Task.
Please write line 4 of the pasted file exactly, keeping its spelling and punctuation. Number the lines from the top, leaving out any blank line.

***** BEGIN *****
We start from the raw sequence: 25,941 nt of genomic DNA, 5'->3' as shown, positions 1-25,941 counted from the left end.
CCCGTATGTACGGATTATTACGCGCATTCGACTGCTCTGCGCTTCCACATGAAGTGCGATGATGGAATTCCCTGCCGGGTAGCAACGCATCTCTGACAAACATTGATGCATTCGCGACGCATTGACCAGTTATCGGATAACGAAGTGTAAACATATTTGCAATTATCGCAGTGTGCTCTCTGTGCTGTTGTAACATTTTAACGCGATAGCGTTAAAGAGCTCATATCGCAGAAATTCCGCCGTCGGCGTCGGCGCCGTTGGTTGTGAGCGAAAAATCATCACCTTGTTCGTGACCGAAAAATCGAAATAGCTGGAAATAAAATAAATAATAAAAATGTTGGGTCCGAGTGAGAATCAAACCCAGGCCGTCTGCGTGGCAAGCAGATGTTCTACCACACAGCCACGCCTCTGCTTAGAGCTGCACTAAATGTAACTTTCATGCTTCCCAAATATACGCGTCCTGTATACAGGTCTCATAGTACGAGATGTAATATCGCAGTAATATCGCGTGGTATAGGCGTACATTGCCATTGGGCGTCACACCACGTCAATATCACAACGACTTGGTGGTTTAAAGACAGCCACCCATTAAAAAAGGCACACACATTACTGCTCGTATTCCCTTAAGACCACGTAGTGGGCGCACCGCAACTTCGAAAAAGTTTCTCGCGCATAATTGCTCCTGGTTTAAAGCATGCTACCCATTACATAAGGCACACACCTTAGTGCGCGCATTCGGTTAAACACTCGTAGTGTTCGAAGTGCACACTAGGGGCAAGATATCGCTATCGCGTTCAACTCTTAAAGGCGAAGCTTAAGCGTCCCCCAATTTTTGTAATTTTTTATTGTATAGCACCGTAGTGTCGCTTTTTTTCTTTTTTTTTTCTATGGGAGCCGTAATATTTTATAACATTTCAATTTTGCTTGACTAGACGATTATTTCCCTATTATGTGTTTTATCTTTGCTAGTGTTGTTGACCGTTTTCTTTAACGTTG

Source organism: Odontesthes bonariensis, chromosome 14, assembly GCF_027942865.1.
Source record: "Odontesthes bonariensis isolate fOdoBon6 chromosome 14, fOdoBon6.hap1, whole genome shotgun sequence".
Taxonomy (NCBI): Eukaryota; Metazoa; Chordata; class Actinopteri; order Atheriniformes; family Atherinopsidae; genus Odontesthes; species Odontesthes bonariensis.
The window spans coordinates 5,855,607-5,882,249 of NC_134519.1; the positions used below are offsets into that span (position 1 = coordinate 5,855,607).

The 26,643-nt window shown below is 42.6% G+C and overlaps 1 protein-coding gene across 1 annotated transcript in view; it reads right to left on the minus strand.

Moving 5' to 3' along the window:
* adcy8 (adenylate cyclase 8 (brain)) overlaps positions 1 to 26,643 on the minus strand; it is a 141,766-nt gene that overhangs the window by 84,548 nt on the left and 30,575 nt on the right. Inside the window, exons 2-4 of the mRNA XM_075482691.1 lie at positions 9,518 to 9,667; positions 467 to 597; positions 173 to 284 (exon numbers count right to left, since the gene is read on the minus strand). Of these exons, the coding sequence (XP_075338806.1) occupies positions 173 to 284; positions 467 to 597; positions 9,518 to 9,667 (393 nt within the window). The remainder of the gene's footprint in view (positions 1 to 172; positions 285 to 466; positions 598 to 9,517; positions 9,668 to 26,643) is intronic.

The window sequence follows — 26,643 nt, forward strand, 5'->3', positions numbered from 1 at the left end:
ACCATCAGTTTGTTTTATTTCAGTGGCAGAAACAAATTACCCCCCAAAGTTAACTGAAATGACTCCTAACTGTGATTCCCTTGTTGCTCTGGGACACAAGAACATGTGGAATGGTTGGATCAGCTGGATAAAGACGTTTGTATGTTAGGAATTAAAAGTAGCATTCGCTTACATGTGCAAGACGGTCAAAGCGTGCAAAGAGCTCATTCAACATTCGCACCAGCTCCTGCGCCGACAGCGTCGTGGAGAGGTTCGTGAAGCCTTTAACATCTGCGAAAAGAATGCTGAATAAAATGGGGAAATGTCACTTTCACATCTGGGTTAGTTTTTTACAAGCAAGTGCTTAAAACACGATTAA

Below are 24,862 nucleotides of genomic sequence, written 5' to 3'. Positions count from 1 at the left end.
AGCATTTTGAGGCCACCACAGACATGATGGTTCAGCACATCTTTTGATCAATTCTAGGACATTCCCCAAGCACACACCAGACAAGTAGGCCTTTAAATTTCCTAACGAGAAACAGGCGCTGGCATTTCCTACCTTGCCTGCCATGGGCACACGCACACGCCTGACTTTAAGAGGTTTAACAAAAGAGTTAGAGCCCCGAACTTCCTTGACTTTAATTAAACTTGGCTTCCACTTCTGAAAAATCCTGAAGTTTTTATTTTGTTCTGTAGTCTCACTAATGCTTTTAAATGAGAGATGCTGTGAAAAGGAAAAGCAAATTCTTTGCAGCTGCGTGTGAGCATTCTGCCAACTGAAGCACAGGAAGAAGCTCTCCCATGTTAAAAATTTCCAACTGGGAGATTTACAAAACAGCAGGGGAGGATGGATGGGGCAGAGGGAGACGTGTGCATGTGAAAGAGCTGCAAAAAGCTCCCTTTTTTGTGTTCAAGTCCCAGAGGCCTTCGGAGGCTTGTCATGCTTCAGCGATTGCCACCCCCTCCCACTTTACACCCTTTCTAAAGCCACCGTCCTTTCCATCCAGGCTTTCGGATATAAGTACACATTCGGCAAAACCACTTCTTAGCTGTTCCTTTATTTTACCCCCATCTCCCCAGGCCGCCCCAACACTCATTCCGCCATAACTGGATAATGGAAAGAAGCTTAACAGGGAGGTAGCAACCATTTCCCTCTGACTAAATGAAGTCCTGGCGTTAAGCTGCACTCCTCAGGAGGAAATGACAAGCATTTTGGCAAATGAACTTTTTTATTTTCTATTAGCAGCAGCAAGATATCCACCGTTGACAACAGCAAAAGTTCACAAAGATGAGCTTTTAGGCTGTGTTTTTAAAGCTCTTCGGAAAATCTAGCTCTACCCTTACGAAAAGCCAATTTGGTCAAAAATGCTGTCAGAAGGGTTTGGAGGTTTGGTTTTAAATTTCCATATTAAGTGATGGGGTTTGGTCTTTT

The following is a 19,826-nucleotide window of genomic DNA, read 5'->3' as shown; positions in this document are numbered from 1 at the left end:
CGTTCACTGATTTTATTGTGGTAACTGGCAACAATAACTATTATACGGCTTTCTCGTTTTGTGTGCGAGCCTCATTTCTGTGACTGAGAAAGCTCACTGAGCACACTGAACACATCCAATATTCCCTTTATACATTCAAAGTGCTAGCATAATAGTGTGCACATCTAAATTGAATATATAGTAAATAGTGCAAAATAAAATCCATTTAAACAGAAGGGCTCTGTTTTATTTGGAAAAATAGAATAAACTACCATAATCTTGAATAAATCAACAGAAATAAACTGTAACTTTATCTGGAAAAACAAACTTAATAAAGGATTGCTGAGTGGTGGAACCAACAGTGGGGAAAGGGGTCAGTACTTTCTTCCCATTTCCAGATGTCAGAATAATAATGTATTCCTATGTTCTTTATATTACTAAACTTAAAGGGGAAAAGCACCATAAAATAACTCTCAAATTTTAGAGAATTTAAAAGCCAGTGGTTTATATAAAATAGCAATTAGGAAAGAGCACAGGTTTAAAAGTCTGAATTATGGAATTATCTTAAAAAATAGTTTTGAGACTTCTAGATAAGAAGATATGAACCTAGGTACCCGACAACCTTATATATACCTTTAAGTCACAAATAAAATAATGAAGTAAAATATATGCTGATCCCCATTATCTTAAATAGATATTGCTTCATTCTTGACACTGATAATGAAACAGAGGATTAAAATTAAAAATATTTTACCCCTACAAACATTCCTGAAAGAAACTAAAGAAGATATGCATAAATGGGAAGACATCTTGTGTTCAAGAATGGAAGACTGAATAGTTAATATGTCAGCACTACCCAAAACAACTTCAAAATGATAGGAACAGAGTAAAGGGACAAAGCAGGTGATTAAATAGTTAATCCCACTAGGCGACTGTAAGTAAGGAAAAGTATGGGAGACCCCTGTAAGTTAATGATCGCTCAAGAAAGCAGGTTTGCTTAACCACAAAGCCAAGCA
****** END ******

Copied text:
Source record: "Odontesthes bonariensis isolate fOdoBon6 chromosome 14, fOdoBon6.hap1, whole genome shotgun sequence".